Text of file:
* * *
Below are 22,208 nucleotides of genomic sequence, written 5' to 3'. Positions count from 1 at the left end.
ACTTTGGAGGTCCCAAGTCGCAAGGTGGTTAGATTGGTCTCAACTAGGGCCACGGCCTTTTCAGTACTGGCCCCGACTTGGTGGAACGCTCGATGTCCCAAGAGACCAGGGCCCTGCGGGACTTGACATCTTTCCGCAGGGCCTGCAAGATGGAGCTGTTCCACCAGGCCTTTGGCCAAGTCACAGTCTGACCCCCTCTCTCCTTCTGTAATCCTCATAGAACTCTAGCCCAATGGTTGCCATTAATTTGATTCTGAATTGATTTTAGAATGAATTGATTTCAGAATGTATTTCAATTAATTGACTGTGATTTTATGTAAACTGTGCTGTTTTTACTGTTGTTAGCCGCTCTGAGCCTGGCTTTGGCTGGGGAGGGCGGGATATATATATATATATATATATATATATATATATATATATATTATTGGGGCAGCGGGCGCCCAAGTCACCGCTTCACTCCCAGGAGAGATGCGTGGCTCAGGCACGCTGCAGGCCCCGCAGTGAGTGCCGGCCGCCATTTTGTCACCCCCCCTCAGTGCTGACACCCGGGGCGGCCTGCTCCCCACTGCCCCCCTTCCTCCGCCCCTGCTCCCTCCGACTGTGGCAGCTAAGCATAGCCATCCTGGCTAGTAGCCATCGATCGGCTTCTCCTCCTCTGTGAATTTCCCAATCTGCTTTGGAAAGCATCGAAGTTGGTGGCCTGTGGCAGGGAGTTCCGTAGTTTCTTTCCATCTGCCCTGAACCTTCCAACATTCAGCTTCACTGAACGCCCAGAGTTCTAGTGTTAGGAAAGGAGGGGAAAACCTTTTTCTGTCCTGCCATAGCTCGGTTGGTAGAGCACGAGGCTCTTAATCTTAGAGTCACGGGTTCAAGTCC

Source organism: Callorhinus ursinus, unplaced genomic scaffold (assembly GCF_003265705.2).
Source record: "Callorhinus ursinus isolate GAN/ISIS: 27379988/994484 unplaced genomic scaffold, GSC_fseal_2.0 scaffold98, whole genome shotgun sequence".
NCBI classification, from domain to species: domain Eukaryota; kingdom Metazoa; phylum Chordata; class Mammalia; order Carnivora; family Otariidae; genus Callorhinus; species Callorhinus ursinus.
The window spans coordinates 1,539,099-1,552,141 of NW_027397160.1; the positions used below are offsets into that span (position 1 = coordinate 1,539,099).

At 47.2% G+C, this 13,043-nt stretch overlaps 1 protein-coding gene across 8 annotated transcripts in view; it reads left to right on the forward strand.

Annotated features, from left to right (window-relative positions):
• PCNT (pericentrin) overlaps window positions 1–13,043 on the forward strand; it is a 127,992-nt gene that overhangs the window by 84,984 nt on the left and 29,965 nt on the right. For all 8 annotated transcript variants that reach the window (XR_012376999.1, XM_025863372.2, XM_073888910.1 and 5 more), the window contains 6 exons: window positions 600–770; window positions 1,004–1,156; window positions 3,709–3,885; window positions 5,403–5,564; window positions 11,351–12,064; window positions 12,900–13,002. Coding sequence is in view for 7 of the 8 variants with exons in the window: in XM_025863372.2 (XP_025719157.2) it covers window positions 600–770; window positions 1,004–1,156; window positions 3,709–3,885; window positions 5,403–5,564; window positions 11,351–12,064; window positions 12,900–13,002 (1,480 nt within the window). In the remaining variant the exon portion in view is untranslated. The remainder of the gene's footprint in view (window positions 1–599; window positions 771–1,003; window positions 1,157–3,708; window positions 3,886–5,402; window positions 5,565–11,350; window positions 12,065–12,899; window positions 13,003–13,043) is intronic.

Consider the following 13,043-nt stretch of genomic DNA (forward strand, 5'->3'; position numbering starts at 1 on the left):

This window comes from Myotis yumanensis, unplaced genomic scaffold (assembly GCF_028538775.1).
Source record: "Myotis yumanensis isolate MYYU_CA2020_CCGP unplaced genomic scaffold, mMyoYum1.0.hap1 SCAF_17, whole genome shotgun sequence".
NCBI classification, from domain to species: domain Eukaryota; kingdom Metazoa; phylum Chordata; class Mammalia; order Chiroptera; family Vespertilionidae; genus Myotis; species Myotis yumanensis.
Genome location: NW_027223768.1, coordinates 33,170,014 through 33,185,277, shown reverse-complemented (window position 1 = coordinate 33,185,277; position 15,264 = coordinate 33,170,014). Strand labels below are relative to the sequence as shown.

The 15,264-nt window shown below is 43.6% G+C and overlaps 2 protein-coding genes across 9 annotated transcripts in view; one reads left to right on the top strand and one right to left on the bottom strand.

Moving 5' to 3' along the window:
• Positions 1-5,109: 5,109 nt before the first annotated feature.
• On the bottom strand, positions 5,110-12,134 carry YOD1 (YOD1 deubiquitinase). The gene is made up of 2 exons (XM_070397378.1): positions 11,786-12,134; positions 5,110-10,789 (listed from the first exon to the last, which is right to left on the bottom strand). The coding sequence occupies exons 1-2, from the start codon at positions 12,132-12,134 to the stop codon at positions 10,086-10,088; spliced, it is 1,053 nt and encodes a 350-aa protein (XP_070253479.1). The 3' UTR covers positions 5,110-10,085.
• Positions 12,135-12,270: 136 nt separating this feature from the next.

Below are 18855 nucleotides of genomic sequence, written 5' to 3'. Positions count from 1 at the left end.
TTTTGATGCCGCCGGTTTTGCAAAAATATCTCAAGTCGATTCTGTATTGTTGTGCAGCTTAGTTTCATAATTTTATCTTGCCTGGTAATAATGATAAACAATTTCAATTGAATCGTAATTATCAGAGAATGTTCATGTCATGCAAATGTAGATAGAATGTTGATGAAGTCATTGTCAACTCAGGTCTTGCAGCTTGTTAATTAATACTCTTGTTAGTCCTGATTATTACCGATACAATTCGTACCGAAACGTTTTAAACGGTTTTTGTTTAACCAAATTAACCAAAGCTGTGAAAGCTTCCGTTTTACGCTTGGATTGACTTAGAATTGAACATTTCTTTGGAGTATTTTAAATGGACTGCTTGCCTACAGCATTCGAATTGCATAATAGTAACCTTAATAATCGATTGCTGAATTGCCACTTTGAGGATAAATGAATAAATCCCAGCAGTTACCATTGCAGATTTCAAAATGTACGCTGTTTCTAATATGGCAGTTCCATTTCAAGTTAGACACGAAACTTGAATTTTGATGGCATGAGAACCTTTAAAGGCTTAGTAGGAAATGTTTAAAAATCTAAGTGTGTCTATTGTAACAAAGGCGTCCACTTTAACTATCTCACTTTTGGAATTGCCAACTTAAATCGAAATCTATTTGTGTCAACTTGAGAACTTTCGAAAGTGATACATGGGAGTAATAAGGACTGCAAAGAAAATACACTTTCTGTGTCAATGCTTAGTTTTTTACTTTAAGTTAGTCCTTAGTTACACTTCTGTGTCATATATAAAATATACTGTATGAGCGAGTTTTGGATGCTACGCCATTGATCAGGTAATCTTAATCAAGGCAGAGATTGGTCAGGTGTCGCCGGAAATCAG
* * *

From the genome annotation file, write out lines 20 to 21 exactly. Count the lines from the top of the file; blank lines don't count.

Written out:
Below are 18855 nucleotides of genomic sequence, written 5' to 3'. Positions count from 1 at the left end.
TTTTGATGCCGCCGGTTTTGCAAAAATATCTCAAGTCGATTCTGTATTGTTGTGCAGCTTAGTTTCATAATTTTATCTTGCCTGGTAATAATGATAAACAATTTCAATTGAATCGTAATTATCAGAGAATGTTCATGTCATGCAAATGTAGATAGAATGTTGATGAAGTCATTGTCAACTCAGGTCTTGCAGCTTGTTAATTAATACTCTTGTTAGTCCTGATTATTACCGATACAATTCGTACCGAAACGTTTTAAACGGTTTTTGTTTAACCAAATTAACCAAAGCTGTGAAAGCTTCCGTTTTACGCTTGGATTGACTTAGAATTGAACATTTCTTTGGAGTATTTTAAATGGACTGCTTGCCTACAGCATTCGAATTGCATAATAGTAACCTTAATAATCGATTGCTGAATTGCCACTTTGAGGATAAATGAATAAATCCCAGCAGTTACCATTGCAGATTTCAAAATGTACGCTGTTTCTAATATGGCAGTTCCATTTCAAGTTAGACACGAAACTTGAATTTTGATGGCATGAGAACCTTTAAAGGCTTAGTAGGAAATGTTTAAAAATCTAAGTGTGTCTATTGTAACAAAGGCGTCCACTTTAACTATCTCACTTTTGGAATTGCCAACTTAAATCGAAATCTATTTGTGTCAACTTGAGAACTTTCGAAAGTGATACATGGGAGTAATAAGGACTGCAAAGAAAATACACTTTCTGTGTCAATGCTTAGTTTTTTACTTTAAGTTAGTCCTTAGTTACACTTCTGTGTCATATATAAAATATACTGTATGAGCGAGTTTTGGATGCTACGCCATTGATCAGGTAATCTTAATCAAGGCAGAGATTGGTCAGGTGTCGCCGGAAATCAG